Why Do Gamers Love Speedrunning So Much Anyway?


My palms won’t stop sweating, beads of moisture dripping down the buttons of my controller. My grip hasn’t changed in nearly an hour, but I refuse to let my wetted hands kill my focus. I try to regulate my breath—inhale, slowly, exhale—but I have the jitters. Don’t choke, I mumble to myself.

It’s a warm May night in Toronto, and I’m hunched over my computer, clicking away at a Sega Genesis controller and trying to make personal history. On my screen, a pixelated blue hedgehog zooms through loops and hops from platform to platform. I keep breathing, heavier and heavier, until it’s over, until Sonic destroys Dr. Robotnik’s final form. And then I stop my timer: 49 minutes, 51 seconds. Eventually, on the official leaderboards, I’ll rank among the top players to beat this particular Sonic game in the fastest possible time. When the realization sets in, I’m exhilarated. All I want to do is play again.

I started speedrunning Sonic the Hedgehog 3 in January, keen for a new pandemic pastime. The classic game, released in 1994 for the Sega Genesis, was a staple of my childhood: My older brother, then much more of a gamer than me, would play through the game over and over, and I’d dutifully watch each time. It’s a game where players are intended to move quickly, spin-dashing and speeding through levels. So, as Toronto settled in for yet another citywide lockdown late last year, I tried to play it through myself and see how fast I could do it—or at least, if I could beat my brother’s pace from all those years ago. I quickly became obsessed, jotting down times and notes in a journal. Not unlike an actual runner, I yearned for a new personal best, or PB, every time I played. For each milestone I hit, I knew I could do better.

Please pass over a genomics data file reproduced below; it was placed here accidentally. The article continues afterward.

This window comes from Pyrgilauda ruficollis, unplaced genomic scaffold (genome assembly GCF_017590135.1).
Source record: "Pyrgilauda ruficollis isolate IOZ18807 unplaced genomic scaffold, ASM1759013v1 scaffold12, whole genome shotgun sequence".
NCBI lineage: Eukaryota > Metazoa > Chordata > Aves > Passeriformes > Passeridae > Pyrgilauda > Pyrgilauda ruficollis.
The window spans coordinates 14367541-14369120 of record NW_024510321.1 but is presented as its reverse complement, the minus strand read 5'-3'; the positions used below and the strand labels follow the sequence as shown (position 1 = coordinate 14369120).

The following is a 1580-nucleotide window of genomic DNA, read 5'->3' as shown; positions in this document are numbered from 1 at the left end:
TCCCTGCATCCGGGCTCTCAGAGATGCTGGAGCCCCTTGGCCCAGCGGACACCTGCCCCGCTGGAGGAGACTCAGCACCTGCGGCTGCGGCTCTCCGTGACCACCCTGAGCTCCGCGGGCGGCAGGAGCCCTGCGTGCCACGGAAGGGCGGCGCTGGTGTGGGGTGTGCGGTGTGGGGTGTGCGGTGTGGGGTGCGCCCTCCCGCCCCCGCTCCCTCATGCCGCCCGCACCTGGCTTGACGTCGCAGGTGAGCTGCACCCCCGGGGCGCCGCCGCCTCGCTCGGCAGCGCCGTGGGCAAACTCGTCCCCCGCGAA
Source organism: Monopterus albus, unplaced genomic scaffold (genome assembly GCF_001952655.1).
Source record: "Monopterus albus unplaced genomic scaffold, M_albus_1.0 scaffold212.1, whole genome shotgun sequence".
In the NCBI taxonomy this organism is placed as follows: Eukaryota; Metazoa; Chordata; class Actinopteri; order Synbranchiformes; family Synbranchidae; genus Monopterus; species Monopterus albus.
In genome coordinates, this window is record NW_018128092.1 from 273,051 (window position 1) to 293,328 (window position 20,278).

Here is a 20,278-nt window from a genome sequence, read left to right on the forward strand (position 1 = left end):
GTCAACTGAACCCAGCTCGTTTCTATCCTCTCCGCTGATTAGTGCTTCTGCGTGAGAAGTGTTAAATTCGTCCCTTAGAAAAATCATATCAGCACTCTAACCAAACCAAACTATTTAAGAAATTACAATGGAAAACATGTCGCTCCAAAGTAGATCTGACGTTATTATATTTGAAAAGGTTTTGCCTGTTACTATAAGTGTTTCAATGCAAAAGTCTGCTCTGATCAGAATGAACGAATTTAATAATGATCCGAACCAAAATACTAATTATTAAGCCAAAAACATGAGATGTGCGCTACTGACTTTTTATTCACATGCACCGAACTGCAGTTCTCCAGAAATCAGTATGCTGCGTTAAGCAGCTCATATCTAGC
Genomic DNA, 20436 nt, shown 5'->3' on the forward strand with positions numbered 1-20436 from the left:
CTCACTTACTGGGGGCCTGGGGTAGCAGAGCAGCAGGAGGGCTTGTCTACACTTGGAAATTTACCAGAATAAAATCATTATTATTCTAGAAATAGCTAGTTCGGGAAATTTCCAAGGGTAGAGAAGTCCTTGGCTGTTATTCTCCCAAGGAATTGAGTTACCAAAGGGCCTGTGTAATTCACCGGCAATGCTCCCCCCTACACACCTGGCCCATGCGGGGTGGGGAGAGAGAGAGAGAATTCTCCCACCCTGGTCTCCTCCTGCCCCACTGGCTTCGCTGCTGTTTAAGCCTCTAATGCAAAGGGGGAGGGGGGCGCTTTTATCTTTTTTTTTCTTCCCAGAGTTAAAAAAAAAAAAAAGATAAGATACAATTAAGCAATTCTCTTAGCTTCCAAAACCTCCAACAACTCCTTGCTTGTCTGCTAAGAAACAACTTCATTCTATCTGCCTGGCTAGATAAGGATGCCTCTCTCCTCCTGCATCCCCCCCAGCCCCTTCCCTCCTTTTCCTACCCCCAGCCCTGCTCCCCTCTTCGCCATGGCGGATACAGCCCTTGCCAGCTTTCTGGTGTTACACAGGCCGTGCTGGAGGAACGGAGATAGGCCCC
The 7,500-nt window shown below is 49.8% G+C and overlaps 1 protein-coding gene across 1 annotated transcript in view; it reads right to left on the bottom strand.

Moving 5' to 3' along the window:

Why Is Speedrunning So Much Fun?

While “speedrunning” at its simplest is playing a game as quickly as you can, there are categories for each game with specific objectives. Ever the completionist, I opted to collect all seven emeralds in Sonic 3—a tedious but ultimately satisfying task. For months I’d toil, spinning the orb-like Sonic into secret areas and special stages, improving bit by bit until I could officially make leaderboard status. I’d play almost every night; eventually, my partner begged me to wear headphones, sick of the same chiptune songs playing on rotation.

You’ve likely heard that the definition of insanity is doing the same thing over and over and expecting different results. That’s the concept at the heart of speedrunning. But speedrunners don’t experience fits of instability or unrest; instead, they are elated at the prospect of playing the same game—the same levels, through the same routes—over and over. 

Search the speedrun category on Twitch on any given night and you’ll find dozens of amateur gamers playing their favorite games fast. Speedrunning has become so popular over the years that massive worldwide events like Games Done Quick amass hundreds of thousands of viewers and have raked in millions of dollars for charity. And when runners beat their PB, or they finish in world-record time, they scream or cry in joy—or, if they’re like me, pace around their tiny apartment with their fists in the air, the kind of reactions that wind up in viral YouTube compilations.

So why does speedrunning—an odd sport of doing the same thing again and again—have such a cult following? A better understanding of how and why we game, and the ways speedrunning exploit that psychology of gaming, can help explain the rush gamers get from going fast. But at its core, speedrunning fulfills some of our most basic human needs: a desire to be our best selves, to be among communities of like-minded peers, and to complete things as quickly as we possibly can.

How Did Speedrunning Get So Popular?

Speedruns have, in one form or another, been around as long as video games have existed. There’s a simple reason for that: Being the fastest at something is an easy, quantifiable way to measure a player’s greatness, not unlike earning a high score. As game developer John Romero puts it in Speedrun Science: A Long Guide to Short Playthroughs, “Anybody can achieve things slowly, but that’s not a competition.”

When communities of gamers flocked online in the early ’90s, speedrunners began finding each other to exchange tips and tricks and share their times. Speedrunners of the classic first-person-shooter game Doom were among the first to establish leaderboards back in 1994; today, the definitive leaderboard site Speedrun.com boasts more than 2 million recorded runs across more than 20,000 games.



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